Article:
Thursday, August 14, 2008

Tumors and CyberKnife

   Blog late ... but worth the wait.
   During the last several weeks, I plunged into my freelance work and also gathered information from my friend, Carol Ring, about her extensive experience with CyberKnife for three brain tumors.
Carol has been free with her time, e-mailing me all sorts of information about the high tech radiation as well as her own experiences "under the knife."
   In January 2006, Carol's hearing was normal. The 60-something educator and amateur musician was living in Kuala Lampur in Malaysia, the Southeast Asian country where she had been teaching since the mid-1990s.
   By March of that year, her hearing had deteriorated so dramatically she needed hearing aids in both ears. 
   But something else was wrong. Shortly after receiving the hearing instruments, while on a trip to Bolivia, Carol began hearing "words and sentences that were completely garbled," she said.
   Back in Kuala Lampur, an MRI led to a disheartening, in fact grave, diagnosis. 
   Carol learned she had tumors in the auditory portion of her brain where sound is received.
   A roundabout series of appointments led her to Wijaya International Medical Center in Malaysia where Dr. David Martin had arrived recently with a CyberKnife Robotic Radiosurgery System (
   Martin also told Carol she was suffering from Neurofibromatosis Type II (NF2).  Carol explained NF2 as a "disease of the nervous system in which tumors can grow any time in any nerve of the body." That diagnosis came on a Friday.
   By Monday, she was under the CyberKnife. It was either that or traditional brain surgery.
   Her first treatment would be one of many cybersurgeries. 
   "There was a specific amount of treatment for each tumor," she said. "Each of two tumors had three consecutive treatments. My third tumor had two consecutive treatments." Although she began the series of cybersurgeries in Malaysia, she had to leave the country where she had been living in for close to 10 years.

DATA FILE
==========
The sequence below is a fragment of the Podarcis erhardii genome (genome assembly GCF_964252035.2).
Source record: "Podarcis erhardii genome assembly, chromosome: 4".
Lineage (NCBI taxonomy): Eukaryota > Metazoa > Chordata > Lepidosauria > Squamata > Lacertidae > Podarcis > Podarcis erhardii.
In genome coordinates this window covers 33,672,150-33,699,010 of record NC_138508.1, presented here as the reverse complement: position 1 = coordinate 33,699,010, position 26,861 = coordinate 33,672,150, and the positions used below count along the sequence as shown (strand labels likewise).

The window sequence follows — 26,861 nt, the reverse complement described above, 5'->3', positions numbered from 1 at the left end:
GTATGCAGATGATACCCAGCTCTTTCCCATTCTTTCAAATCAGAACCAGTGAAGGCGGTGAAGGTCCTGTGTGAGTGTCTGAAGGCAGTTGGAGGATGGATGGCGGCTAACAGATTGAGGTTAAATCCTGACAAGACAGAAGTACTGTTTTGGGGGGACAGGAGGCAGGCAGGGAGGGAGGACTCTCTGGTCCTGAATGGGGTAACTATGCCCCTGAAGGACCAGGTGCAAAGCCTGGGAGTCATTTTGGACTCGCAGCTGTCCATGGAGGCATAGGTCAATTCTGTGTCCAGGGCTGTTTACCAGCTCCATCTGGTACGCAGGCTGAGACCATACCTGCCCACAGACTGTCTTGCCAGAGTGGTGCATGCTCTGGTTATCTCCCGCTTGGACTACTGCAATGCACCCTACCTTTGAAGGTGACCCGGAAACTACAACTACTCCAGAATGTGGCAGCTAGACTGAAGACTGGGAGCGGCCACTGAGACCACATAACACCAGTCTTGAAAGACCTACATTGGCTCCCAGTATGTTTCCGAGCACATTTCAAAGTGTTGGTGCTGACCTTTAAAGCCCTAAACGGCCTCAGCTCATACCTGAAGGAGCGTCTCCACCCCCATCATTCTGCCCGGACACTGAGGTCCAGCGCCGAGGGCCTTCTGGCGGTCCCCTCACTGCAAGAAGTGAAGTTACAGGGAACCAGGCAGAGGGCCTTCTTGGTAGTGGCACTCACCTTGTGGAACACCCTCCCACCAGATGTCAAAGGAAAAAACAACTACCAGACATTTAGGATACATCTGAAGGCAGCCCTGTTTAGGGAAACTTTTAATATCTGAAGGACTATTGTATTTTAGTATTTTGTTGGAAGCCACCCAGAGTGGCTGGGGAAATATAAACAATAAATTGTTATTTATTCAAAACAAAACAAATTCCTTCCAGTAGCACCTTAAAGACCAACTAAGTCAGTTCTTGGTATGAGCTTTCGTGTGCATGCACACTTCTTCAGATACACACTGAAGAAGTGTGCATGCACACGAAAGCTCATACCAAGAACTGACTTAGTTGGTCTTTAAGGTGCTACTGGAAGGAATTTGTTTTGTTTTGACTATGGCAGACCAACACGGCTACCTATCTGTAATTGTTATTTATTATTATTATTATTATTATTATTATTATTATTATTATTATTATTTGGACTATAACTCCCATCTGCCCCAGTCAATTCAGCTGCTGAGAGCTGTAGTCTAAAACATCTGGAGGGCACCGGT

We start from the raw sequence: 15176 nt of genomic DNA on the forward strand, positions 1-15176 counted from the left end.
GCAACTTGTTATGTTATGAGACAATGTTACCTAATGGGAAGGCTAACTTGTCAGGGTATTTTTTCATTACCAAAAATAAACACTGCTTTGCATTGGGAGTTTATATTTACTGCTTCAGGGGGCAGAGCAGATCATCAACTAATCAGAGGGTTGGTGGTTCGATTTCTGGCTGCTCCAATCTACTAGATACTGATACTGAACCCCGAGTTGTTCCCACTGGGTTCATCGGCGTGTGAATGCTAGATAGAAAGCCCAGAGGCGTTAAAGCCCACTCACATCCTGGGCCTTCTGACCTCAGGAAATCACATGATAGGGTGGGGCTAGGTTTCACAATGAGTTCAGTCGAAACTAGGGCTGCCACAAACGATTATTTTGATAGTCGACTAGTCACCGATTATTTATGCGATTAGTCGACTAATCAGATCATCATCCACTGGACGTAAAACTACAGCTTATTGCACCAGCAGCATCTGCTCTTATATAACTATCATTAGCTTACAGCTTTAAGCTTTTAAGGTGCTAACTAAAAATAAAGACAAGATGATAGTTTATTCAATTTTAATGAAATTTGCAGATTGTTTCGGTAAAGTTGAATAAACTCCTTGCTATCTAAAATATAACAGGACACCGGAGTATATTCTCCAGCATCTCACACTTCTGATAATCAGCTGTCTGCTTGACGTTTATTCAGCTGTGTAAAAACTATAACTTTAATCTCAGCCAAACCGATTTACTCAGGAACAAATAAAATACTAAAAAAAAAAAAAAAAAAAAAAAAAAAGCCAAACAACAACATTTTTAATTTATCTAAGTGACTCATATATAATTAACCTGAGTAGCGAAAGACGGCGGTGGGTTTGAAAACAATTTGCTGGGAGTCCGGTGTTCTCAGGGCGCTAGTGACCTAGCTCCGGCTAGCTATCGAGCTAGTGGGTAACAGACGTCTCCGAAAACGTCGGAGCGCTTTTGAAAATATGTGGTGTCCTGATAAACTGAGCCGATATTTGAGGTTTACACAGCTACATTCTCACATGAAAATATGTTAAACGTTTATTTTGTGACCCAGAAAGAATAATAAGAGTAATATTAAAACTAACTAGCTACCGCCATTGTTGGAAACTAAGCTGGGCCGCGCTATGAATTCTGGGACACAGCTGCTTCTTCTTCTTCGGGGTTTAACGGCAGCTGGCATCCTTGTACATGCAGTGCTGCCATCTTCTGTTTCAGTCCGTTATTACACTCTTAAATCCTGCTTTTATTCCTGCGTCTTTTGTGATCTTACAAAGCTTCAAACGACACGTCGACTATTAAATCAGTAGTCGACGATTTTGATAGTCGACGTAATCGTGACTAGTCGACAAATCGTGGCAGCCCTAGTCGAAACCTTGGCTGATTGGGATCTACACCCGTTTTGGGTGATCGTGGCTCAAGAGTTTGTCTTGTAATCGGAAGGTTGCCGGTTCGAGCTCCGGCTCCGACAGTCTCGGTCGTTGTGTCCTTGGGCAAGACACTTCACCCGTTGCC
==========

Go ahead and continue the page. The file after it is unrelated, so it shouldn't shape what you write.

Now back in the United States and on disability from her teaching position due to her serious auditory problems, Carol has undergone a total of eight CyberKnife treatments, most recently at Stanford University Medical Center, the same facility in which Patrick Swayze was treated for pancreatic cancer, also with the CyberKnife. 
  So then, what is the CyberKnife?
  In short, it is a non invasive high powered radiation treatment administered by a robot that, with ultra-advanced imaging technology, can reach more locations than other forms of radiation and requires less patient discomfort during the procedure than other forms of radiation.
  Carol described her most recent CyberKnife procedure for this blog.
   For starters, she walked into the "operating room" in her street clothes.
   "Preparation for a CyberKnife treatment included having MRI and CT scans. After those, I was on the table, on my back, and the staff place a warm set fishnet cloth over my face. I stayed on the table until it dried. The purpose of the mask is to keep my face in a solid position so the radiation goes to specific spots inside my head," she wrote.
   With the mask dried and secured, the music (Carol's choice at Stanford) began and Carol held a button to push if she needed to stop the procedure.
   "I finally got the courage to keep my eyes open during my last (eighth) treatment." 
    "I saw the small hole of the robot above my nose. I couldn't see the radiation. I kept thinking 'You can zap my brain but you can't zap my nose.'"
  The robot moved around, indeed zapping various spots in Carol's brain.
  "My CyberKnife treatments varied between 45 minutes to an hour after which the mask was removed, I got up and walked away."
   Today, Carol's tumors are dying, a direct outcome of the CyberKnife procedures. She does hear noises and at times senses "a shimmery feeling bouncing off the tumors" as well as an electrical sensation in her head. Doctors cannot pinpoint the reason for those symptoms.  
   Still she's hopefully on her way to recovery and knows the tumors will take about 10 years to die. What happens during that time and after is anyone's guess. She could get more tumors or she could be tumor-free.
  NF2 is a tricky disease that still baffles the medical world in many ways.